salvation 2


If I were to ask any Christian the question: For whom did Christ die? I believe a simple answer to this question is “for the sinner”. In a broad sense that’s absolutely true. Yet, there’s more to it if we delve a bit further. In fact, it’s a question that has set theologians to task for years. I’m not about to claim that I can even scratch the surface, but I’d like open up the dialogue because I find the theology behind the question very interesting.  It can be viewed in three scenarios:

  1. Christ’s intent in dying on the cross was to save all men without exception. That is, everyone who has ever lived will immediately or eventually be saved.
  2. Christ’s intent in dying on the cross was to offer a potential salvation to anyone who would believe in Him. In other words, His death could potentially save, but it would depend upon whether the sinner choses to accept Him as Savior or not.
  3. Christ’s intent in dying on the cross was to offer an actual and secure salvation for those He had chosen before the foundation of the world. (Eph. 1:4).

Let’s look at each of these:

Did Christ die so that all may be saved without exception?

This view holds that Christ died to save all men; therefore, all men will be saved. Known as Universalism, it states that everyone is eventually going to heaven. The issue here is that it is in direct opposition to scripture, which is clear that faith in Christ, and Christ alone is required for salvation (John 14:6).  False religions deny Christ, and evil is rampant in this world. Therefore, from a Christian perspective, it is clear that all cannot be saved. The Bible also states that there is a hell for the unrepentant (Rev. 21:8). If all are saved, then why is there a hell?

Did Christ die for those who would potentially come to Him?

Some would hold the view that although Christ died on the cross, His death does not become effectual until an individual “decides for” Christ and is thereby saved. If this is so, then His death only had the potential to save. It could potentially save everyone or it could potentially save no one, depending on who would (or would not) respond to it. First let me say that this view is held by many Christians that I love and respect, and it sounds good on the surface, but it brings up many questions, especially when we consider the broken, sinful nature of man in light of a high and holy God:

  • Did God cross His fingers and hope that someone would heed Christ’s sacrifice?
  • Why would Christ die for those He knew would not accept Him?
  • Did God leave it up to sinners to decide whether or not Christ’s work will be effective?
  • If so, how then, can the sinner make the right choice for Christ in the first place, if he is dead in trespasses and sins and is unable to appraise spiritual things, as Ephesians 2:1 tells us?
  • Does it make sense to say that God was satisfied to punish His Son, (even for those who reject Him), only for them to be punished again in hell? (Romans 3:26)
  • If Christ died for all without exception, and some chose to accept his sacrifice while others do not, is it possible for God to fail?

Did Christ die to secure an actual and sure salvation for those He chose “before the foundation of the world”?

This last view states that Christ died positively and effectually to save a certain number of hell-deserving sinners, that is, those “chosen in Him before the foundation of the world” (Eph. 1:4).

It views the atonement as a secure and actual transaction, not just that which merely makes salvation possible.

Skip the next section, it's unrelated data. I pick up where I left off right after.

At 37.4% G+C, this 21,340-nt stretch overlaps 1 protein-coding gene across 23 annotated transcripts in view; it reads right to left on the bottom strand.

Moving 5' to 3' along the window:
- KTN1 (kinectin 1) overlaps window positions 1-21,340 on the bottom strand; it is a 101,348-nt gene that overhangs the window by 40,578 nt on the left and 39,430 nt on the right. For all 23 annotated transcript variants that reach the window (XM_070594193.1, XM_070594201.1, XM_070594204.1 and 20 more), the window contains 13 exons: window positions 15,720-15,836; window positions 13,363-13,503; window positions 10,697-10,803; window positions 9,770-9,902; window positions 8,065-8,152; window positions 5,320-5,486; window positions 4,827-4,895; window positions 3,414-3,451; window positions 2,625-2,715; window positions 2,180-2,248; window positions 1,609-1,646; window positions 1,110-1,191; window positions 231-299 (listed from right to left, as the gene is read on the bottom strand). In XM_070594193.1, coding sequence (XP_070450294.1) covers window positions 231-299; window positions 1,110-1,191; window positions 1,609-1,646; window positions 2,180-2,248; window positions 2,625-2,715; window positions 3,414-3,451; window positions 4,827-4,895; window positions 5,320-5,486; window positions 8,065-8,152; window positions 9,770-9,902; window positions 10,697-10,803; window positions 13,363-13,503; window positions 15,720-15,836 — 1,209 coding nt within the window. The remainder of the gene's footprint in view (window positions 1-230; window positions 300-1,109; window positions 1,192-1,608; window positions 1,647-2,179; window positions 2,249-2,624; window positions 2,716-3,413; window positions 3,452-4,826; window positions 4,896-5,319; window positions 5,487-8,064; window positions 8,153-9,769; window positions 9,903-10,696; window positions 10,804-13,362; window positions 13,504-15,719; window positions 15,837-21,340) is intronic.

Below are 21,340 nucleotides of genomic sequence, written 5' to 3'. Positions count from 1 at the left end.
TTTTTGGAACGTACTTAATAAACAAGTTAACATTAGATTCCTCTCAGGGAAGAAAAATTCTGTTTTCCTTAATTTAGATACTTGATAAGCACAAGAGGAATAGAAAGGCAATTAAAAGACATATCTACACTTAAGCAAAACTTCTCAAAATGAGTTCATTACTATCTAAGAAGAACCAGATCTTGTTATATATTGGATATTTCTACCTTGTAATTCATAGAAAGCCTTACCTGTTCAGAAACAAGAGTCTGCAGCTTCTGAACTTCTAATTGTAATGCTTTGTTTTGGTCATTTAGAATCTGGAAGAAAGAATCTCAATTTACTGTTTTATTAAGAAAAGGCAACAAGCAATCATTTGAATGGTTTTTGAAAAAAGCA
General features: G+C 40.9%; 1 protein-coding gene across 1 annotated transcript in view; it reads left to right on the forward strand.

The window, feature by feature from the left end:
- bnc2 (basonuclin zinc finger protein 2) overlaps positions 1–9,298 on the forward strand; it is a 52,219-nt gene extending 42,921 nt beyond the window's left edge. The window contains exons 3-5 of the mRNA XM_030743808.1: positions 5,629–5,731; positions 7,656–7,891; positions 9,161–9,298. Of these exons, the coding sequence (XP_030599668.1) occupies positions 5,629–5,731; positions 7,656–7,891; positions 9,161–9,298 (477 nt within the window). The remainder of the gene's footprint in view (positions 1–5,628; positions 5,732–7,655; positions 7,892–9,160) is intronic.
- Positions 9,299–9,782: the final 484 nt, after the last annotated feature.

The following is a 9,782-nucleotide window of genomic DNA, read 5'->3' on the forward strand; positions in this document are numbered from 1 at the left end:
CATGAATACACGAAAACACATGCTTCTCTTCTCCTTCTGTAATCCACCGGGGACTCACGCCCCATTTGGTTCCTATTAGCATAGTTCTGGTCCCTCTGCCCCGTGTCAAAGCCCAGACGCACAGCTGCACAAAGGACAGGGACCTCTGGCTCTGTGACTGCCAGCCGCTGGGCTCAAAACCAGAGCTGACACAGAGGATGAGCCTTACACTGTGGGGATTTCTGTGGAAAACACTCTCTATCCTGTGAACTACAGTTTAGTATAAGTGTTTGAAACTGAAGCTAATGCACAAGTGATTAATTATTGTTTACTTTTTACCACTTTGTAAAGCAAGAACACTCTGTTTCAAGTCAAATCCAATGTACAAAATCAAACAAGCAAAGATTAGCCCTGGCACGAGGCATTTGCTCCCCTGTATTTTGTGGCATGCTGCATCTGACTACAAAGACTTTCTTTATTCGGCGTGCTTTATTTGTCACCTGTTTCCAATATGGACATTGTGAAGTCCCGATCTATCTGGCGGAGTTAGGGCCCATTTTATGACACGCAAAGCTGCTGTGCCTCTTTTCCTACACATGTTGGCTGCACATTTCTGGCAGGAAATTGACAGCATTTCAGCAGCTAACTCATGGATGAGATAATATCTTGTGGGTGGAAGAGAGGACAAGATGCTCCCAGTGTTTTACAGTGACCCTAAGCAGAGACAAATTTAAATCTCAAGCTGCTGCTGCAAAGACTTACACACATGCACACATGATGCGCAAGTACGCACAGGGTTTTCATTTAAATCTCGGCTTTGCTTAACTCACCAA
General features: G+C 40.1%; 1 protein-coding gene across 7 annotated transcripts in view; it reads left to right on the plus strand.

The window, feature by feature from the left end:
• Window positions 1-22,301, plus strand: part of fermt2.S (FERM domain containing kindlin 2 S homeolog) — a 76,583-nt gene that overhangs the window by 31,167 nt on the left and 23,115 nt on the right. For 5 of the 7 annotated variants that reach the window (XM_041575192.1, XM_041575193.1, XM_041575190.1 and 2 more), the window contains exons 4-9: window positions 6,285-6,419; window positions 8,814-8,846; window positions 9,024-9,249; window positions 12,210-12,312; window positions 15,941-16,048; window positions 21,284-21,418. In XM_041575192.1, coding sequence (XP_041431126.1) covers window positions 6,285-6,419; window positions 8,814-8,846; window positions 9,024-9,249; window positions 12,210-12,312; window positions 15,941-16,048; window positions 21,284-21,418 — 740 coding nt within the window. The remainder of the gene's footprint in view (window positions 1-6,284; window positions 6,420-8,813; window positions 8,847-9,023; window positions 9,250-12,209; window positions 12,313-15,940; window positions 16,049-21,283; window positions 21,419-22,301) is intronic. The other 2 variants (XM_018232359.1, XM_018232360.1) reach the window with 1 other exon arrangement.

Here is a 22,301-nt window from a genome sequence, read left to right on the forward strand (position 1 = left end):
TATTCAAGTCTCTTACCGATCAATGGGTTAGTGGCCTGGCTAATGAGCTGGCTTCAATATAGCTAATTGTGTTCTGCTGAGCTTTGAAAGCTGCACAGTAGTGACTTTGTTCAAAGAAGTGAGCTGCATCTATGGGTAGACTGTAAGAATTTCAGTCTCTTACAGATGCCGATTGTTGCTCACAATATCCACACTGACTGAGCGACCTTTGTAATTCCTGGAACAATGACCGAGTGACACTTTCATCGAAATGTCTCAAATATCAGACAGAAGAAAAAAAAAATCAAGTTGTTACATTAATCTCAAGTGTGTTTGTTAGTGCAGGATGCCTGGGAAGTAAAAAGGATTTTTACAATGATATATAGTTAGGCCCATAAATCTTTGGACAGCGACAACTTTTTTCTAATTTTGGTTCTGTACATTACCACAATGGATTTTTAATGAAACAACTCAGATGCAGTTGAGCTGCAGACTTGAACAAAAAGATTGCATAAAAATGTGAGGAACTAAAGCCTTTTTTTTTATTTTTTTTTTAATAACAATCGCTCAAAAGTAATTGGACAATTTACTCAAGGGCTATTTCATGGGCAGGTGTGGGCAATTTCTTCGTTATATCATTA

The point is, if God already knew and predestined those who would come to him, (Eph. 1:4), if He gave them the ability to reach up to Him in the first place (Eph. 2:1), then it follows that Christ’s intention was to render a complete and sure satisfaction of  the Father’s will to those individuals.

That is: For whom, (and only whom) the Father would chose is to whom (and only whom) the Son would sacrifice His life. The purpose of God is the mission of the Son, as Christ stated in John 6:37-38:

“All that the Father gives Me will come to Me, and the one who comes to Me I will certainly not cast out. For I have come down from heaven, not to do My own will, but the will of Him who sent Me”.

This last view, I believe, does justice to the purpose of Christ’s death. It was the extension of God’s love set upon those he has chosen from the beginning. It accomplished that which is according to His sovereignty, that which is successful.

Even so, we as Christians are called to heed the great commission to “go into the world and make disciples of all nations”, (Matt. 28:19).

This sounds contrary to the doctrine of election. “What’s the point?”, you might ask, “If God has already ordained His own?” The response, I believe, is that God does not ordain the end (salvation), without also ordaining the means to the end, (evangelism). He gives His children the privilege of being the means to accomplish His will.

Do you trust in Jesus for your salvation? Do you know Him as Lord and Savior? If you hear this call to salvation, do not turn a deaf ear. Come to Him today!

“Thou shalt call his name Jesus, for he shall save his people from their sins.” (Matt. 1:21)

Comments welcome!

8 thoughts on “FOR WHOM DID CHRIST DIE?

  1. you seem awfully sure of your facts. it seems you bend and beg exegesis at will; notice ephesians 1:4 isn’t about why christ died at all.

    “… just as he chose is from the beginning to be good folks”

    the essential paraphrase.

    there’s little doubt jesus was a universalist in his own teaching. paul, in “pistis christou”, says it is because of jesus’ faithfulness that we are justified. now, you have chosen to interpret at as our choice of having faith in jesus as what matters. jesus’ message was of doubling down on the law and focusing it on our way of seeing the world, then from there, repenting. in that, jesus is in a long line of prophets who decry anything other than repentance.